The setlist was a bit of a surprise—light on The Monitor, wildly heavy on Grievances. They played five of that album’s nine songs, including quasi-throwaways like “Joset Of Nazareth’s Blues” and “My Time Outside The Womb” and not including either part one or two of the amazing “No Future” suite. They also hit on a few new songs, which are slated to appear on the band’s recently announced fourth record, a 30+ song rock opera about a young man with bipolar disorder trying to find love in this rough-and-tumble modern world. The first and most fun of these was the thirty-second hardcore blast of “Look Alive,” which Stickles introduced with a description of the album’s first act: “We find our hero in that classic struggle of trying to first get out of bed and then leave the house. Spoiler alert: . . . it doesn’t happen.” The set sagged a bit in the middle, even as Patrick removed his shirt in the boiling heat of the venue, with a few middling new tracks, what seemed like a cover that I didn’t recognize at all, and an impossibly slow rendition of devastating Monitor ballad “To Old Friends And New.” (This one featured the best, and maybe only, bit of real audience interaction, when Stickles halted mid-verse to stare fireily into the eyes of a guy sitting on his friend’s shoulders. After a few seconds he pointed straight at the dude and said “This is what you want, isn’t it? Alright, everyone’s eyes back on me.” Then he picked up where he left off.) Despite this sag, we still got hit parades at start and finish: Local Business trio “In A Big City,” “Upon Viewing Oregon’s Landscape With The Flood Of Detritus” and “Still Life With Hot Deuce On Silver Platter” opened the set, while “Four Score And Seven,” “No Future Part Three” and “Titus Andronicus” closed it out. Lord knows why they went with “(I Am The) Electric Man” over, say, “My Eating Disorder,” or “Richard II,” but, hey, can’t complain too much. (I was really, really sad, though, that they didn’t do “The Battle Of Hampton Roads,” which has closed out at least three of the other TA sets I’ve seen. But I give them a free pass because that one probably requires three guitars, and maybe even a some bagpipes.)
The crowd, an incredibly important factor at any Titus show, receives a B+. It would have been perfect were there not the two or three incredibly belligerent assholes who decided to bull-charge everyone whenever possible, but those guys always bring a show down a bit. I’ve always found the pit at Titus shows to be amazingly friendly, and to find such cretins here was quite a comedown. Where’s the fun in behaving this way? Save the violence for Mayhem concerts. Also, a quick shoutout to the CFAER, which has provided me, as a Northeast LA resident, with countless awesome opportunities and events and a lot of very very cheap beer, though not very much cool air.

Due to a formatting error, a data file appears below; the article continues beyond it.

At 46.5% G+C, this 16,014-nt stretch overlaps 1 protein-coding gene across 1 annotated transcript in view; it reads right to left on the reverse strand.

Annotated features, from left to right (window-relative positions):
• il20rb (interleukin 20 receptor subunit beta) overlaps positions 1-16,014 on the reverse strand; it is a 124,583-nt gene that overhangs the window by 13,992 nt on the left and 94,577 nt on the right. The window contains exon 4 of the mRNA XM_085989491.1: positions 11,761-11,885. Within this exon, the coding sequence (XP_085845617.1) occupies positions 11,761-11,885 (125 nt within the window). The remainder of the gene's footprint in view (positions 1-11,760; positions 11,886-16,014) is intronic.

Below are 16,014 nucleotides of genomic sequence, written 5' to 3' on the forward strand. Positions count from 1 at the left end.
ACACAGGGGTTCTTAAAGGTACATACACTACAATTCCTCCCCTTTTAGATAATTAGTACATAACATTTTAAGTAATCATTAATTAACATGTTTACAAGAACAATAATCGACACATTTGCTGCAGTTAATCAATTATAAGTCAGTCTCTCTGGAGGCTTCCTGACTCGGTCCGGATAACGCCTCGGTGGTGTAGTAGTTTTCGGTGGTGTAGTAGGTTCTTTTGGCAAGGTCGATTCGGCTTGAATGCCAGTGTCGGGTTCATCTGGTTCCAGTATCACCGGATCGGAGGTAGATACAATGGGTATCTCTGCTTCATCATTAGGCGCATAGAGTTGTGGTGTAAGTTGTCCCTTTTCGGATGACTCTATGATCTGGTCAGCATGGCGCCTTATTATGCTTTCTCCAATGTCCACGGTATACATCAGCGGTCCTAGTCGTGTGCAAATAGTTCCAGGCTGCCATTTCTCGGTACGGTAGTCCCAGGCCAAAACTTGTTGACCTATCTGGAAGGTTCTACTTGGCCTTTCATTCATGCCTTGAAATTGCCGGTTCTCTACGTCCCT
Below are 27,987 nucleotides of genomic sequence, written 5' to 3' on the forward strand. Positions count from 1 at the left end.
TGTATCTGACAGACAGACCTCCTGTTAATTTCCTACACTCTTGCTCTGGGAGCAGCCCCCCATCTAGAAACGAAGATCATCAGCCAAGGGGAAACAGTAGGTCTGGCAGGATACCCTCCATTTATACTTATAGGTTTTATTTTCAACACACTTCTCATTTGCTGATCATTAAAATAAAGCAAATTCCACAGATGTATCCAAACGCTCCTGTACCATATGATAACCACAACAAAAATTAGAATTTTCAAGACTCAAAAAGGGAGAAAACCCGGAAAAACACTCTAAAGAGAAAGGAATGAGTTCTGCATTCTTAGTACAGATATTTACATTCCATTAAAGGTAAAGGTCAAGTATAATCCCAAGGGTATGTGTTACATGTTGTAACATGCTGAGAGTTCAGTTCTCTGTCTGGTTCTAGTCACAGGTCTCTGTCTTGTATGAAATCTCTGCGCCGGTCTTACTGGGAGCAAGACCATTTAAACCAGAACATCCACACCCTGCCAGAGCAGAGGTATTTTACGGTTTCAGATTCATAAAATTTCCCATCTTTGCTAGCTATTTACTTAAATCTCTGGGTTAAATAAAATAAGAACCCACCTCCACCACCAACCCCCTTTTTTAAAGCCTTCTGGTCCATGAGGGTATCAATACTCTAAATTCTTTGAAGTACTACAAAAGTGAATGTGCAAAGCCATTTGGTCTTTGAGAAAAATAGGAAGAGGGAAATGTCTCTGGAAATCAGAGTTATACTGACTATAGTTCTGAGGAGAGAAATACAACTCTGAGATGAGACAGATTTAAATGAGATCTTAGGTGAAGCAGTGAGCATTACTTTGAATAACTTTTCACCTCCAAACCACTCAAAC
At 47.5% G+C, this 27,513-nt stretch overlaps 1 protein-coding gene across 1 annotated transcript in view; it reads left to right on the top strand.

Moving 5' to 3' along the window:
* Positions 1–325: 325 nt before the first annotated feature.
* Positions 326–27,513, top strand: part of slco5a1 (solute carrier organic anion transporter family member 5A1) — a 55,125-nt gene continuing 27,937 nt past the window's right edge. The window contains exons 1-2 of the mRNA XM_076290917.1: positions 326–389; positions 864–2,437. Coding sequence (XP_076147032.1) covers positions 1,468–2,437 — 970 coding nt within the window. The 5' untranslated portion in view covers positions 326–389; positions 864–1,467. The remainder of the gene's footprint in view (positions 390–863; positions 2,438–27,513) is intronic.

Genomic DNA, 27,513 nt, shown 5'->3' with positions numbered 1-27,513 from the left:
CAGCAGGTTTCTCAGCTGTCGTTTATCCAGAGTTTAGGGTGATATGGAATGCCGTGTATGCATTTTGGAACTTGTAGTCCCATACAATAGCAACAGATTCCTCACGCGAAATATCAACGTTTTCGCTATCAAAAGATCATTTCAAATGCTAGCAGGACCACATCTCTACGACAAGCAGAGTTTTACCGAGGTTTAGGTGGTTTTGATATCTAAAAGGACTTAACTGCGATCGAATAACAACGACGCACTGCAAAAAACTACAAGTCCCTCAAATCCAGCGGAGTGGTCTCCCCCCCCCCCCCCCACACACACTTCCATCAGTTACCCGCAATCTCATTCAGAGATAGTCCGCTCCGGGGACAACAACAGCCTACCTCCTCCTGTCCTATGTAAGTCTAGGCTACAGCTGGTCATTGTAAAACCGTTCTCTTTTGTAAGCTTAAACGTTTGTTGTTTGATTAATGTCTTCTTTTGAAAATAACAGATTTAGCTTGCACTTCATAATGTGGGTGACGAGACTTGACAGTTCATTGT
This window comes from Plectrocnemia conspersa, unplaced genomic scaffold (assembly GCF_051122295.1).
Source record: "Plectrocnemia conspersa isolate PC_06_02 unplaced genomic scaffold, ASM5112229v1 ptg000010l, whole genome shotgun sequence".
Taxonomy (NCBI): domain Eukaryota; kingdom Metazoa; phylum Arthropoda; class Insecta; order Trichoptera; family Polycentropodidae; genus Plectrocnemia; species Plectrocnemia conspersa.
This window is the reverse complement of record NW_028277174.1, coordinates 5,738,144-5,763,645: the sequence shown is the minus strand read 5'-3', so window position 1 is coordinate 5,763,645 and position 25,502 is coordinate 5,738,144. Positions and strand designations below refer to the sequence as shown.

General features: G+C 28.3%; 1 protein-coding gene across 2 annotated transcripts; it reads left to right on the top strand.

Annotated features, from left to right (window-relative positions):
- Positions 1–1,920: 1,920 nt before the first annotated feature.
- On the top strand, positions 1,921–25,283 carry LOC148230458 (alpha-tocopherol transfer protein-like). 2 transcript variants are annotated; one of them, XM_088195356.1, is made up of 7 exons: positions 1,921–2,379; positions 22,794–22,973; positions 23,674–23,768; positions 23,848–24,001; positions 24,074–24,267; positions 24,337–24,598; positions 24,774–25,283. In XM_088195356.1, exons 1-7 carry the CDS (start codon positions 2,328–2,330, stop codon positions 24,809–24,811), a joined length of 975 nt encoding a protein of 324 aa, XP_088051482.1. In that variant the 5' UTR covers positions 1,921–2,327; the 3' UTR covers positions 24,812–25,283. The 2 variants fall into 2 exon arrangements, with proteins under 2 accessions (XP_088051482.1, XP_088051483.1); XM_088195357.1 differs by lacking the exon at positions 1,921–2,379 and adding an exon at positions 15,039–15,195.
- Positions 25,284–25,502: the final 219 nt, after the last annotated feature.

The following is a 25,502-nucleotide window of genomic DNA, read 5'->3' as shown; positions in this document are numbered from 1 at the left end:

When my friends and I left the Center, though, utterly drenched through with sweat both ours and not, a couple of strange reactions bubbled to the surface. My friend Landon, who perhaps idolizes Patrick Stickles even more than I do, was somewhat infuriated by a variety of factors: the dickheads in the crowd, the weird setlist that seemed to him like a “fuck you”, and Stickles’ general refusal to seem like he was having a good time. Landon makes a solid point that touring the fuck out of songs which are designed as intense personal revelations can lead them to lose a lot of their heft and meaning, but I can’t say I blame Stickles & co. for not being able to maintain their emotional wallop at all times. My girlfriend had an entirely different response. She’d never been to a Titus show before, and had only really heard their music when I played her The Monitor earlier in the day as preparation. She found that, perplexingly, she couldn’t even tap her foot to this “pop punk,” (Ah, metalheads…) and was utterly baffled by the insane adulation pouring out of myself and everyone else in the pit. This led me to think about what makes Titus Titus, and I have to come back to the lyrics—Titus Andronicus would be just another rock band, albeit a skilled one, were it not for Stickles incredible soul-bearing verses. His words tie grand Nietzschean philosophy and small-scale, day-to-day challenges like getting out of bed into one giant mess that it’s damn hard not to relate to. And for this, I love them.
So was I, like my companions, disappointed by the show? No, though I guess I’d say it scores fourth out of the five Titus shows I’ve seen. I see Landon’s points, and it really is important to ask whether a song resonates less with each repetition. But I have to think about the perils of being a touring band, about the authenticity that is almost impossible to maintain, and about the undeniable fact that bands morph and change and you either have to roll with it or find yourself saddened. I also have to go take a shower, I still have those asshats’ sweat on me.
(PS: In case you were wondering, yes, I talked to Patrick before the show, and yes, he still thinks my paper is the best piece of criticism his work has ever received. He also promises that it will take a much longer paper to work through album number four, but he says he’ll write it this time. I can’t wait.)